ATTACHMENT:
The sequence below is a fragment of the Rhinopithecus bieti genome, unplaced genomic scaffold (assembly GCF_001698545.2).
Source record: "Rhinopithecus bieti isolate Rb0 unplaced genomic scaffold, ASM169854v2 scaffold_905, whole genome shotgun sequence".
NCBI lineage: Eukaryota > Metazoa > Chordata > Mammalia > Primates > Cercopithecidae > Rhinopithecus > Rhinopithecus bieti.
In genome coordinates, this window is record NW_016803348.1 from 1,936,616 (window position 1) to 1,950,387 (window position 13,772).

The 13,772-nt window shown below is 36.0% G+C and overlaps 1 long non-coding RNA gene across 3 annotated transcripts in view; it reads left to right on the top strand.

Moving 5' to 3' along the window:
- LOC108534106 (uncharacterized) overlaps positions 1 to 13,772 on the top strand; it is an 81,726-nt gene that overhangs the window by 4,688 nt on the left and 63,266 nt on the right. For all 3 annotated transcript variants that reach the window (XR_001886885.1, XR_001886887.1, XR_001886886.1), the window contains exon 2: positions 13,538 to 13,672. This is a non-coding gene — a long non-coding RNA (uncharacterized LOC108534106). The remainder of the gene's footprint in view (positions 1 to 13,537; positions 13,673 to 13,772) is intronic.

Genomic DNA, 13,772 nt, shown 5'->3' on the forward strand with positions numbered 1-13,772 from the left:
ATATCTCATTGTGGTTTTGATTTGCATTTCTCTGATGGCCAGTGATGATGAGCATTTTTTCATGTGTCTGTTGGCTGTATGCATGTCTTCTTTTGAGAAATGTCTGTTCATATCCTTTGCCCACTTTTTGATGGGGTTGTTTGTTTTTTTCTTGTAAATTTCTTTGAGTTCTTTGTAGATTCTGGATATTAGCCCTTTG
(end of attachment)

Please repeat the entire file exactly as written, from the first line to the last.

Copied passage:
The sequence below is a fragment of the Rhinopithecus bieti genome, unplaced genomic scaffold (assembly GCF_001698545.2).
Source record: "Rhinopithecus bieti isolate Rb0 unplaced genomic scaffold, ASM169854v2 scaffold_905, whole genome shotgun sequence".
NCBI lineage: Eukaryota > Metazoa > Chordata > Mammalia > Primates > Cercopithecidae > Rhinopithecus > Rhinopithecus bieti.
In genome coordinates, this window is record NW_016803348.1 from 1,936,616 (window position 1) to 1,950,387 (window position 13,772).

The 13,772-nt window shown below is 36.0% G+C and overlaps 1 long non-coding RNA gene across 3 annotated transcripts in view; it reads left to right on the top strand.

Moving 5' to 3' along the window:
- LOC108534106 (uncharacterized) overlaps positions 1 to 13,772 on the top strand; it is an 81,726-nt gene that overhangs the window by 4,688 nt on the left and 63,266 nt on the right. For all 3 annotated transcript variants that reach the window (XR_001886885.1, XR_001886887.1, XR_001886886.1), the window contains exon 2: positions 13,538 to 13,672. This is a non-coding gene — a long non-coding RNA (uncharacterized LOC108534106). The remainder of the gene's footprint in view (positions 1 to 13,537; positions 13,673 to 13,772) is intronic.

Genomic DNA, 13,772 nt, shown 5'->3' on the forward strand with positions numbered 1-13,772 from the left:
ATATCTCATTGTGGTTTTGATTTGCATTTCTCTGATGGCCAGTGATGATGAGCATTTTTTCATGTGTCTGTTGGCTGTATGCATGTCTTCTTTTGAGAAATGTCTGTTCATATCCTTTGCCCACTTTTTGATGGGGTTGTTTGTTTTTTTCTTGTAAATTTCTTTGAGTTCTTTGTAGATTCTGGATATTAGCCCTTTG